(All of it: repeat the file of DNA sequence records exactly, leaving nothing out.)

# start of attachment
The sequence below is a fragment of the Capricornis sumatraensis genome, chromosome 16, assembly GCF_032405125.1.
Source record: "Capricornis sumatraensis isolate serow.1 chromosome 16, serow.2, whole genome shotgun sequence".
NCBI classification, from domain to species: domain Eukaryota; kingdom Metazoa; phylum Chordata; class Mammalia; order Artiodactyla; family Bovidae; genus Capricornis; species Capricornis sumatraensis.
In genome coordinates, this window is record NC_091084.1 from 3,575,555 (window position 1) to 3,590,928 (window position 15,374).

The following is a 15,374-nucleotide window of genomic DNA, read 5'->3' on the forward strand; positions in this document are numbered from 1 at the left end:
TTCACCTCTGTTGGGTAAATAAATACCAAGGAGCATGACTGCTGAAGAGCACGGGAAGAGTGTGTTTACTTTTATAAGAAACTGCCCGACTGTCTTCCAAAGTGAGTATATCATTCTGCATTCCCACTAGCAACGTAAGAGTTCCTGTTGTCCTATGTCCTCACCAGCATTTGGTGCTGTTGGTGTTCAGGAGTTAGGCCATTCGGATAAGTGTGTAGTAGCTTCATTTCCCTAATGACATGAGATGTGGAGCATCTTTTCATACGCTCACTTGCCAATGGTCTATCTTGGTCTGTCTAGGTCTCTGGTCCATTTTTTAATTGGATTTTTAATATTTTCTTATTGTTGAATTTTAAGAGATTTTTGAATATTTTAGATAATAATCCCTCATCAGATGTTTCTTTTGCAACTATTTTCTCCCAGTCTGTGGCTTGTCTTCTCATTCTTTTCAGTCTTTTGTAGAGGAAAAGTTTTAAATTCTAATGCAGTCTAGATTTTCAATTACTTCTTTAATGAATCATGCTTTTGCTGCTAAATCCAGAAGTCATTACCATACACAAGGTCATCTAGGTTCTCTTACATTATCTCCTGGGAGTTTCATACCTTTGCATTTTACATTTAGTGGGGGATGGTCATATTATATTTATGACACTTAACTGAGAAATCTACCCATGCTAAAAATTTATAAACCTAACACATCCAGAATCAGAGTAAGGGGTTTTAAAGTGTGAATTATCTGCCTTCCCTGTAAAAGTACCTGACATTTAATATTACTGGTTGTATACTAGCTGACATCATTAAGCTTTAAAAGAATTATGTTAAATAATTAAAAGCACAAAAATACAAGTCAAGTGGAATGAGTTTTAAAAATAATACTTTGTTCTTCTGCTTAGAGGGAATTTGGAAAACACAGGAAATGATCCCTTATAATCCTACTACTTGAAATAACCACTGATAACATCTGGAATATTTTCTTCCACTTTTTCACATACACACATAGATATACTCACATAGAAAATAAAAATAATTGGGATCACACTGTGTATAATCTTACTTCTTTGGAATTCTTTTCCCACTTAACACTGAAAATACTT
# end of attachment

The sequence below is a fragment of the Capricornis sumatraensis genome, chromosome 16, assembly GCF_032405125.1.
Source record: "Capricornis sumatraensis isolate serow.1 chromosome 16, serow.2, whole genome shotgun sequence".
NCBI classification, from domain to species: domain Eukaryota; kingdom Metazoa; phylum Chordata; class Mammalia; order Artiodactyla; family Bovidae; genus Capricornis; species Capricornis sumatraensis.
In genome coordinates, this window is record NC_091084.1 from 3,575,555 (window position 1) to 3,590,928 (window position 15,374).

The following is a 15,374-nucleotide window of genomic DNA, read 5'->3' on the forward strand; positions in this document are numbered from 1 at the left end:
TTCACCTCTGTTGGGTAAATAAATACCAAGGAGCATGACTGCTGAAGAGCACGGGAAGAGTGTGTTTACTTTTATAAGAAACTGCCCGACTGTCTTCCAAAGTGAGTATATCATTCTGCATTCCCACTAGCAACGTAAGAGTTCCTGTTGTCCTATGTCCTCACCAGCATTTGGTGCTGTTGGTGTTCAGGAGTTAGGCCATTCGGATAAGTGTGTAGTAGCTTCATTTCCCTAATGACATGAGATGTGGAGCATCTTTTCATACGCTCACTTGCCAATGGTCTATCTTGGTCTGTCTAGGTCTCTGGTCCATTTTTTAATTGGATTTTTAATATTTTCTTATTGTTGAATTTTAAGAGATTTTTGAATATTTTAGATAATAATCCCTCATCAGATGTTTCTTTTGCAACTATTTTCTCCCAGTCTGTGGCTTGTCTTCTCATTCTTTTCAGTCTTTTGTAGAGGAAAAGTTTTAAATTCTAATGCAGTCTAGATTTTCAATTACTTCTTTAATGAATCATGCTTTTGCTGCTAAATCCAGAAGTCATTACCATACACAAGGTCATCTAGGTTCTCTTACATTATCTCCTGGGAGTTTCATACCTTTGCATTTTACATTTAGTGGGGGATGGTCATATTATATTTATGACACTTAACTGAGAAATCTACCCATGCTAAAAATTTATAAACCTAACACATCCAGAATCAGAGTAAGGGGTTTTAAAGTGTGAATTATCTGCCTTCCCTGTAAAAGTACCTGACATTTAATATTACTGGTTGTATACTAGCTGACATCATTAAGCTTTAAAAGAATTATGTTAAATAATTAAAAGCACAAAAATACAAGTCAAGTGGAATGAGTTTTAAAAATAATACTTTGTTCTTCTGCTTAGAGGGAATTTGGAAAACACAGGAAATGATCCCTTATAATCCTACTACTTGAAATAACCACTGATAACATCTGGAATATTTTCTTCCACTTTTTCACATACACACATAGATATACTCACATAGAAAATAAAAATAATTGGGATCACACTGTGTATAATCTTACTTCTTTGGAATTCTTTTCCCACTTAACACTGAAAATACTT